Gardening: Watering your yard during the day could help you make your lawn more efficient
Everyone should water their lawn during the day, at least once a week, to locate any problems that might exist, including leaking pipes, broken heads and sprinklers that are throwing water out in the street. Those who don’t turn on their sprinkler systems to check for these problems are most likely wasting more water than neighbors who always water during the day. Sprinklers that throw a mist instead of large droplets are wasteful whether the system comes on during the day or night. Once you identify excessive pressure as a problem it can be corrected by installing a pressure regulator on the zone valve. You will never know if this is a problem if you don’t turn on your sprinklers during the day.
Letting the system run its full schedule during the day will also help you determine if you need to use the cycle and soak option. How else will you know if you are applying water too fast and it is running off the lawn and down the street? When you identify this as a problem you can correct it by splitting the time needed to apply the water among different start times. For example if it takes 20 minutes to water your lawn, but running it that long at one time causes water to run off the lawn and down the street, you can split the time, seven minutes each, between three start times. Set the start times one hour apart to give the water a chance to sink in before the zone runs again. If you need details on this process give High County Lawns a call at 970-245-0875 and ask Annika to send you the publication on this procedure. The time per start differs based on the type of sprinkler; spray, impact, multi stream, rotary, so you need this publication to help you pick the correct settings.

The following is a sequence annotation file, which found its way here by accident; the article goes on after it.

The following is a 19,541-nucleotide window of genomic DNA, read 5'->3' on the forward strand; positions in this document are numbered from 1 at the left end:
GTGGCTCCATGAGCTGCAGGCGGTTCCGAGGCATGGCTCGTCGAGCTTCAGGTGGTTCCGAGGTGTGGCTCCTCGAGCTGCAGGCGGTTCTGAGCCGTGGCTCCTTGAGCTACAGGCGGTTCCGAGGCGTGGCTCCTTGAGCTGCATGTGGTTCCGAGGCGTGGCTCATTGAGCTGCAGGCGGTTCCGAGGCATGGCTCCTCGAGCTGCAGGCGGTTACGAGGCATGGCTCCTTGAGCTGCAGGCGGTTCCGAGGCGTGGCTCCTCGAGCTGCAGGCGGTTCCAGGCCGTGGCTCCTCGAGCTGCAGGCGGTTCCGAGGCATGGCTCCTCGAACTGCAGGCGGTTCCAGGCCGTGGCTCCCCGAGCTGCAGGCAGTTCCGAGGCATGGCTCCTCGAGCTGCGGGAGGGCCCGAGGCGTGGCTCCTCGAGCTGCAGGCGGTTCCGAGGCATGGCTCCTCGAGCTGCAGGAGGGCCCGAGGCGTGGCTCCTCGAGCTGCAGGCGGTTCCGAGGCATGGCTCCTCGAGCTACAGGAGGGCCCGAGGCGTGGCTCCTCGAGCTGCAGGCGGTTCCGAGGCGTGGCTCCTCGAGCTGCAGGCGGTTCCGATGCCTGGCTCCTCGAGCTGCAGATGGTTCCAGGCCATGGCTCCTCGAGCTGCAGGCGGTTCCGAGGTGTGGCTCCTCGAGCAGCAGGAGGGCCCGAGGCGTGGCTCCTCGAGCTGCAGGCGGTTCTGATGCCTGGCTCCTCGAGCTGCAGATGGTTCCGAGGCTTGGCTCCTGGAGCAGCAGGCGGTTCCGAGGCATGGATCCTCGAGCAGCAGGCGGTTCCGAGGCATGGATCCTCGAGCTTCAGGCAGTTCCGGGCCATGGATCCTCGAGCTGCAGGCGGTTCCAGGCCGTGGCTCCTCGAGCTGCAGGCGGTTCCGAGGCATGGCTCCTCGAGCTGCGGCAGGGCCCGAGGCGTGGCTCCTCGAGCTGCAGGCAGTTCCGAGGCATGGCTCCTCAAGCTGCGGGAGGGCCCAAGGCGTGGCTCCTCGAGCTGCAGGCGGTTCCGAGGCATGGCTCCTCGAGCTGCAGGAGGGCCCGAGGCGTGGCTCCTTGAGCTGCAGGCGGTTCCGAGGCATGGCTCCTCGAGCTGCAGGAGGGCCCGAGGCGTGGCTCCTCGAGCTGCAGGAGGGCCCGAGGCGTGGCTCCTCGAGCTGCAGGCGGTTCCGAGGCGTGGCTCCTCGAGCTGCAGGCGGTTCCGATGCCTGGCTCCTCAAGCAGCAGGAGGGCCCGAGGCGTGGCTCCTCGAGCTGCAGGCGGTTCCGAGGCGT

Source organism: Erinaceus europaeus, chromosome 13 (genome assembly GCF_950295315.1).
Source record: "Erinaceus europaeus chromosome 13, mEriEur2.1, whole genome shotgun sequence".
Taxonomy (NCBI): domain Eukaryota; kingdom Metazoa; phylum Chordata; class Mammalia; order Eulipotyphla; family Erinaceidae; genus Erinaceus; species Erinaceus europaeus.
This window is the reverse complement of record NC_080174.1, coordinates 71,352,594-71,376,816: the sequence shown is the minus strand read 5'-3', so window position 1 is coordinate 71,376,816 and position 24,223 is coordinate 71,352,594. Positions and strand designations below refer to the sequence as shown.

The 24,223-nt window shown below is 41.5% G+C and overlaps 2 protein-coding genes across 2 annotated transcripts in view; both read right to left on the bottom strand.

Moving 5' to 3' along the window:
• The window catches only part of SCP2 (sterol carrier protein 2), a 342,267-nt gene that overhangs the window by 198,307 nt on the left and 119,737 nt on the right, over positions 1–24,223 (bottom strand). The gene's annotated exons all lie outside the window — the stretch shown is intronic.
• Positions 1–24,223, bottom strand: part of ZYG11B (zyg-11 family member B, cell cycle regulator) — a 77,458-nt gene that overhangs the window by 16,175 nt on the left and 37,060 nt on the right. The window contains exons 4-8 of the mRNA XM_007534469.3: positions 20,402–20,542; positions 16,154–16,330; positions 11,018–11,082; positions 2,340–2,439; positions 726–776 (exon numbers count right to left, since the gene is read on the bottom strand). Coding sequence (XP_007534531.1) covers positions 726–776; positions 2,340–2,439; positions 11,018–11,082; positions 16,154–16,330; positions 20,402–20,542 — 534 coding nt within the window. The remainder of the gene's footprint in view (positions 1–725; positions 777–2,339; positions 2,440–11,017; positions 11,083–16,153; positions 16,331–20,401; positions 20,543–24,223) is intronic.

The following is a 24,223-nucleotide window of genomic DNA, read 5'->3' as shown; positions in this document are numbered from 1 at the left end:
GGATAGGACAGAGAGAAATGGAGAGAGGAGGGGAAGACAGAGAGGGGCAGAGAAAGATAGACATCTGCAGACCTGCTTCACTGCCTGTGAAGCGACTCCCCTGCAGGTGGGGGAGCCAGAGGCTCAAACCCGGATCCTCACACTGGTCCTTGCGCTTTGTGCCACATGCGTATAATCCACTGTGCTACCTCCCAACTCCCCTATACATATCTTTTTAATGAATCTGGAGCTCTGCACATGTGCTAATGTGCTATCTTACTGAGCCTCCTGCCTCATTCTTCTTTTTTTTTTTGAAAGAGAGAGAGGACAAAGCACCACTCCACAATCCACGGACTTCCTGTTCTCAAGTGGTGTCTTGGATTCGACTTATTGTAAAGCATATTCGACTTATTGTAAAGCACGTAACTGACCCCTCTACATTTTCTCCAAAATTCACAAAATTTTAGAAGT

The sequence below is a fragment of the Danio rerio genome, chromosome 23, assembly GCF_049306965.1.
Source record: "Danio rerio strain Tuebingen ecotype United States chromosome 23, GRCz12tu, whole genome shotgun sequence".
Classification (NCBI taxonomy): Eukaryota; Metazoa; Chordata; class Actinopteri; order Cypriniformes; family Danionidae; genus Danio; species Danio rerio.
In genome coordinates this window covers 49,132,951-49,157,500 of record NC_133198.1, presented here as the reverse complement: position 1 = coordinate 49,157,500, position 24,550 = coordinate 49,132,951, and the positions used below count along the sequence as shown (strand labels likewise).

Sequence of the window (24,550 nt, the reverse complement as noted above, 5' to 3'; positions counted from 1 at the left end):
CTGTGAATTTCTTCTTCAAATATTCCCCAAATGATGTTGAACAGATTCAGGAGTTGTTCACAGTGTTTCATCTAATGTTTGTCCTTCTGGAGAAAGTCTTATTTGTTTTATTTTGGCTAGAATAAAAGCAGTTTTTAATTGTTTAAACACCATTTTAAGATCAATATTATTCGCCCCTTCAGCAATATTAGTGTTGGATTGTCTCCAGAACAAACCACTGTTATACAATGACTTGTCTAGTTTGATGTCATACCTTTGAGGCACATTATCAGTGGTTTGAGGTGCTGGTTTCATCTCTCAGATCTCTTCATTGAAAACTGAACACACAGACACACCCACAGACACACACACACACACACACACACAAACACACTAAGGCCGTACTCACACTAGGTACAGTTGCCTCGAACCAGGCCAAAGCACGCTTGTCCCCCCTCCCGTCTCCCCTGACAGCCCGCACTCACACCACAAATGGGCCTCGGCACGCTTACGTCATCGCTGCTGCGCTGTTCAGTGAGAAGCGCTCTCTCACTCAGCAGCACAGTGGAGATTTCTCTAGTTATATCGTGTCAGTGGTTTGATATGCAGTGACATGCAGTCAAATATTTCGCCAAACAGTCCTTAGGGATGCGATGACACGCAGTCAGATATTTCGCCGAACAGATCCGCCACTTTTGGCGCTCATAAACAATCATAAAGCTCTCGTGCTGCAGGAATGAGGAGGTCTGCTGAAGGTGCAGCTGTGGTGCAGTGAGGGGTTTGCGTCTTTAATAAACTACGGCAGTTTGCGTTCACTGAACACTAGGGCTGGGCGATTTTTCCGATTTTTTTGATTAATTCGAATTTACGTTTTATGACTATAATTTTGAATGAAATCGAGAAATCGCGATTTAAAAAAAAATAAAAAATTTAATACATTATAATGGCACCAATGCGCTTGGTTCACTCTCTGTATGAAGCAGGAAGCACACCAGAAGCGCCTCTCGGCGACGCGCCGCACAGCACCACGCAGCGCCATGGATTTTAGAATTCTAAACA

There are times when you should water during the day longer than required to examine the system. If you drop by your home at noon and find your lawn is under drought stress, when the grass has a blue cast, the turf is under drought stress. Those who believe they shouldn’t water during the day will wait until that night to water. In some cases, these individuals will let the controller take care of the drought problem even if it means a couple days go by before the system comes on. By waiting even a few hours you could be putting the grass under real stress and causing root death. When roots die more water needs to be applied to maintain the lawn. To reduce the amount of water used over the long run, watering during the day to reduce stress actually conserves water.
It is possible those who water during the day conserve more water than those who water only at night.
Free Press columnist Dr. Curtis E. Swift is a retired horticulture agent with the Colorado State University Extension. Reach him at Curtis.Swift@alumni.colostate.edu, 970-778-7866 or check out his blog at http://SwiftsGardeningBlog.blogspot.com. He owns Swift Horticultural Consulting and High Altitude Lavender.
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